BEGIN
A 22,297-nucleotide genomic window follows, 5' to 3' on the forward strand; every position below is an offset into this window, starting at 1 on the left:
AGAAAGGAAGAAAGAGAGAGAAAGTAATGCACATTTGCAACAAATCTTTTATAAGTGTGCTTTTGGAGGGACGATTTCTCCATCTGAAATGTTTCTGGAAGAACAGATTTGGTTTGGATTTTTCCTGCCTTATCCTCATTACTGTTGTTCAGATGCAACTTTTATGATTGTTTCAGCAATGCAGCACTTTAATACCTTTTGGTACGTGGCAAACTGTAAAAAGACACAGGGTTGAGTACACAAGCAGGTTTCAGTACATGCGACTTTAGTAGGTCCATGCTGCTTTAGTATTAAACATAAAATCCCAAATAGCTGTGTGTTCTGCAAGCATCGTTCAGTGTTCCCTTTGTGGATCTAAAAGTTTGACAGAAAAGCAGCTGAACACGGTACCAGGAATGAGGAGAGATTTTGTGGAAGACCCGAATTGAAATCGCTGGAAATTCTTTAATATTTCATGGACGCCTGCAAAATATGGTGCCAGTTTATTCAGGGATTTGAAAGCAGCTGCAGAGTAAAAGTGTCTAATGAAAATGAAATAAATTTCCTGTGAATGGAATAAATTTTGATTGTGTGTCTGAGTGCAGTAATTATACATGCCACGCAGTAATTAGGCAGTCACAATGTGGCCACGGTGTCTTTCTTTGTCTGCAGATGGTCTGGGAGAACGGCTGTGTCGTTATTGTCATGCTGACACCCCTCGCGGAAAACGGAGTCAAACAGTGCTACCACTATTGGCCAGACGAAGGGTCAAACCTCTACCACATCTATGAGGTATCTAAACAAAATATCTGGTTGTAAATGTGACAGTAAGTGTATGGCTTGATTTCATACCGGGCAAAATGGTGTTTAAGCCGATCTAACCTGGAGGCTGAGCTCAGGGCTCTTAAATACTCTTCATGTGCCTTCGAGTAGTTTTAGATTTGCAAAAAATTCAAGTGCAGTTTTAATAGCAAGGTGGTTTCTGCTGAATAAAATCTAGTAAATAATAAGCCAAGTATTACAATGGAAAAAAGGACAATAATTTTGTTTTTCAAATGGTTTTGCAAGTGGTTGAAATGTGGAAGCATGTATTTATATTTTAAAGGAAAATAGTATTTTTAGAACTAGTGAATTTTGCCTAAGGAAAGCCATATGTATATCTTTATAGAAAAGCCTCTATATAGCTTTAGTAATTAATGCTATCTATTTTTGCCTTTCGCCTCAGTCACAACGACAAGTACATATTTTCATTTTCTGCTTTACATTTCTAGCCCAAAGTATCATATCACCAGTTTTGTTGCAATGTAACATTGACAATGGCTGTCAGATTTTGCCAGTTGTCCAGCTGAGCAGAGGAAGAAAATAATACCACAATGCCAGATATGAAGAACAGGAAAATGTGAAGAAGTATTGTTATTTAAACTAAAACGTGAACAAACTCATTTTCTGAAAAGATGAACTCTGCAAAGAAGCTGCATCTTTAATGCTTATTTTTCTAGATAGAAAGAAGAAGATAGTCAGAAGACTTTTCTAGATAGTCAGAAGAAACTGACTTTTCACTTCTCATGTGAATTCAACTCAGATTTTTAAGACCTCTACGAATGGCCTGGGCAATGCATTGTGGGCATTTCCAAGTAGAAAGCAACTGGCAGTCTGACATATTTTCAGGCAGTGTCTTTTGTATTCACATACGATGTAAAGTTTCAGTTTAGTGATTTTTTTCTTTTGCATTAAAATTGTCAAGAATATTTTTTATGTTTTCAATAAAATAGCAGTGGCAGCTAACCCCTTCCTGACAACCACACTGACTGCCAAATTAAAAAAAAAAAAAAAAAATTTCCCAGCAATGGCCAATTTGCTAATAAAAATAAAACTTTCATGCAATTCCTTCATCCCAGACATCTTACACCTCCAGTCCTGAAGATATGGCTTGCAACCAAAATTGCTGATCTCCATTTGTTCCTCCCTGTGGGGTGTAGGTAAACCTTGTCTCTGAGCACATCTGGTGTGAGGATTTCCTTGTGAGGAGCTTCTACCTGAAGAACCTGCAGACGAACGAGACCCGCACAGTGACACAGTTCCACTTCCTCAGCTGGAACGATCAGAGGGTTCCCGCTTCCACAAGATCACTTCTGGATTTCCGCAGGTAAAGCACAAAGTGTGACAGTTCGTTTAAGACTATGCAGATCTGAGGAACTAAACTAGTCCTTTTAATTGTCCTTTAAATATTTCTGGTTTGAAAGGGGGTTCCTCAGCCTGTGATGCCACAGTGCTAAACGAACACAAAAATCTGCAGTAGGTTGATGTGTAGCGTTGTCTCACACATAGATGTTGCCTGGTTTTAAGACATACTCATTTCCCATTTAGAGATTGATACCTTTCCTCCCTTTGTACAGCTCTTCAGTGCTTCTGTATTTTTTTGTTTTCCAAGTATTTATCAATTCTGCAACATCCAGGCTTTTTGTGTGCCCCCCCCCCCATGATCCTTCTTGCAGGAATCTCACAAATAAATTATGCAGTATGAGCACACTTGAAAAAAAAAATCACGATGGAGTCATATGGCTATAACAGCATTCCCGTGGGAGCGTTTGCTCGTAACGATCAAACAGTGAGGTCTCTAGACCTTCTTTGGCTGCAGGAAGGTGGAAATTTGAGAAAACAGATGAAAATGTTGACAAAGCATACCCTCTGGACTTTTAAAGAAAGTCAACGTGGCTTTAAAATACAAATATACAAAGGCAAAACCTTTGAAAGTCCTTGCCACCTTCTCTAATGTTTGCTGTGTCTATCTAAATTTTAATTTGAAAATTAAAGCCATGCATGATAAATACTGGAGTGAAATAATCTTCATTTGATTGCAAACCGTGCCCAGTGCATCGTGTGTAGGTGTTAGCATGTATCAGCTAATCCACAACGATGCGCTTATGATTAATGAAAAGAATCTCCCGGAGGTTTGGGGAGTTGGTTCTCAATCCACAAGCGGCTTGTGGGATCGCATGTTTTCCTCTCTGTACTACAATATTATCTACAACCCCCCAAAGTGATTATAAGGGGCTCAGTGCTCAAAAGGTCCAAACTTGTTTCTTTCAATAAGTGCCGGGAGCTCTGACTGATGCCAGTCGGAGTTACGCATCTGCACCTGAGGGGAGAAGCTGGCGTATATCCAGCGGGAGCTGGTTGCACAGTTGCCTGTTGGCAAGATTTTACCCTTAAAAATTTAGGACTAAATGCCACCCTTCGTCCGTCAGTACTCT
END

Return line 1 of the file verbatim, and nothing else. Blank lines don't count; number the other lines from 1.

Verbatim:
A 22,297-nucleotide genomic window follows, 5' to 3' on the forward strand; every position below is an offset into this window, starting at 1 on the left: